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Discussion Starter · #32 ·
The reason Big Army decided on AMR for a while?
For weapons acceptance, the Army has always used extreme spread. It's quick. It's easy. No math, just hold a ruler up to a target.

For ammunition acceptance, the Army would rather know how "accurate" the ammunition is, so they go with mean radius (MR), or radial standard deviation.
 

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I ain't as good as I once was
I got a few years on me now
But there was a time, back in my prime
When I could really lay it down
I ain't as good as I once was
But I'm as good once
As I ever was

Get well soon, Toby
 

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Too many variables, but I ain't no 1-MOA shooter if we are talking about a 3-postion match with iron sights at 200 yards, never mind 300 yards. Off a bench? That's a different story.

One example: Shooting my T44E4 replica at 100 yards on a bench, supported by sandbags (w/ just iron sights). It can sometimes shoot a 1-MOA in a 5 or 6 shot group....but inevitably in a 10-rd group, it will enlarge beyond 1 MOA. I think the trigger puller is the issue re those 4 shots that went high, but perhaps the rifle's POI was also getting squirrely from thermal changes(?). There is very often a significant difference b/t a 5-shot vs a 10-shot group with iron sights (& middle-aged eyes/strain).
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Same retro rifle, same ammo, and same shooter - but at a 200-yard match shooting off-hand (aka awful-hand)? Umm, that's a solid a 2.5 MOA combination on a good day. I think I'd throw a party if I could shot 1-MOA in this position at 200 or 300 yds - but it ain't going to happen.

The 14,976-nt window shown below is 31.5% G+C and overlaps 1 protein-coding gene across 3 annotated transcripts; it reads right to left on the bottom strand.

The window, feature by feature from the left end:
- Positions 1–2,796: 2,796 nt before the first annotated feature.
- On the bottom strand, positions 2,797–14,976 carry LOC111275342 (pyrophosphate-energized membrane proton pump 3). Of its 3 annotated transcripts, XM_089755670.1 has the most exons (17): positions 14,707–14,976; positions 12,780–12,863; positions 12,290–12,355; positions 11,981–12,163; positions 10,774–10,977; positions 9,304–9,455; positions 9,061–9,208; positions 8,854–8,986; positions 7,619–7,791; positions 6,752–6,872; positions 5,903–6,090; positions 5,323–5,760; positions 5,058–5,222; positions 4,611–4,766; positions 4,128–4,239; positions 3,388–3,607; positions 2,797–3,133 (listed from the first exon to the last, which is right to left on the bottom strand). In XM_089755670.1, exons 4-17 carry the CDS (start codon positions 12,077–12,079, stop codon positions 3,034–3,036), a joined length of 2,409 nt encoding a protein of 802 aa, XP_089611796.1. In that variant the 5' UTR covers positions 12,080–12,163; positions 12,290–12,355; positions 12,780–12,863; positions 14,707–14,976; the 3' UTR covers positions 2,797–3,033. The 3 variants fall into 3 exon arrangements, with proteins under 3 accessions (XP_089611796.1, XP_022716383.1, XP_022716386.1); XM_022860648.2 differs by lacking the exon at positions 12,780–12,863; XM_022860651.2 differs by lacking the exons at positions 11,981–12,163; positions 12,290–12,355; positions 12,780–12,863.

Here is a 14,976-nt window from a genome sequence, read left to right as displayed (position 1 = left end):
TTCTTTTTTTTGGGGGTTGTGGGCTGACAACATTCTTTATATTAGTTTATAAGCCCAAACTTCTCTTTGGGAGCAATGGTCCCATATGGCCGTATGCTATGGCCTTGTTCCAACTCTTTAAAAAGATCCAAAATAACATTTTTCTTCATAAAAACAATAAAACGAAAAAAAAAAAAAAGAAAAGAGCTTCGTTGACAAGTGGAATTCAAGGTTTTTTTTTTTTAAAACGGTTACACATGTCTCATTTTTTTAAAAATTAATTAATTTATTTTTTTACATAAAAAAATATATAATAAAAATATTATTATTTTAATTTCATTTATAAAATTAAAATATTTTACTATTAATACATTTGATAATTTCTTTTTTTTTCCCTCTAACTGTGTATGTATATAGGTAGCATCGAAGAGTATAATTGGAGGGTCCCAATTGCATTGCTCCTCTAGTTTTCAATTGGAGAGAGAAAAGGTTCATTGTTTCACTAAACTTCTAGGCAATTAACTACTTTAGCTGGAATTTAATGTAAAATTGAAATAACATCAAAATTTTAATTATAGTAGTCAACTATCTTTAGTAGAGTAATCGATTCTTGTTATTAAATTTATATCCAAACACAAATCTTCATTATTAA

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So that combo of a very retro rifle + shooter + ammo is not good enough for a gold or a silver medal in Modern Military class, but it can sneak into a bronze like I did in 2021 at CMP Eastern Games. (If I could spend weeks practicing for such a match, that also might help my scores...but my schedule doesn't allow such luxury).

So again, lots of variables. Indeed, my score in the prone position vs awful-hand are usually quite different. That said, give me an accurate rifle with a decent optic, and the equation changes, with 1-MOA becoming slightly more possible.
 

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I have shot very few ( 5 shot ) groups at < 1 MOA at 100yds. Of course it is from a bench on sand bags....I am in my 70's!! I used to play golf and I think every shooter ought to get a "mulligan" every once in a while ( you know that single stray shot that is "way out" of the group. :LOL:

Now shooting "offhand".......I can do Minute of Barn Door.

***Is it even possible to shoot a 1 MOA 5 shot group OFFHAND?? :oops:
 

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With a pistol - not that bad.

NRA Master, State Champ in a couple pistol disciplines, and at least 1 Olympic Minimum Qualifying Score (MQS) in air pistol - back in the day...

With a rifle - not that good.

Shooting 1 MOA off a bench or bag doesn't qualify in my opinion. Even I can do that.

The real test is shooting with a sling, and especially off-hand. You're not "good" until you can shoot solid scores, in position, at distance, in competition.

I've got a ways to go...
 

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.........

Shooting 1 MOA off a bench or bag doesn't qualify in my opinion. Even I can do that.

The real test is shooting with a sling, and especially off-hand. You're not "good" until you can shoot solid scores, in position, at distance, in competition.

I
I guess it depends on your equipment and ammo.


WIth an standard factory SA M1A and off the shelf ammo I would say 1 MOA would be exceptional on the bench with bags!

Springfield Armory ( std ) new rifles only guarantee MOA of 1.5
 
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Gentlemen, As Lysander noted, extreme spread group size is highly dependent on the sample size. 5 shot groups are not as large as 10 shot groups. In fact, the extreme spread continues until the sample size (number of shots) is about 70. The rate of group size increase diminishes with each addition shot.

It is incorrect to compare shot groups of different sample sizes. I personally believe that shot groups of less than 10 shots are highly questionable.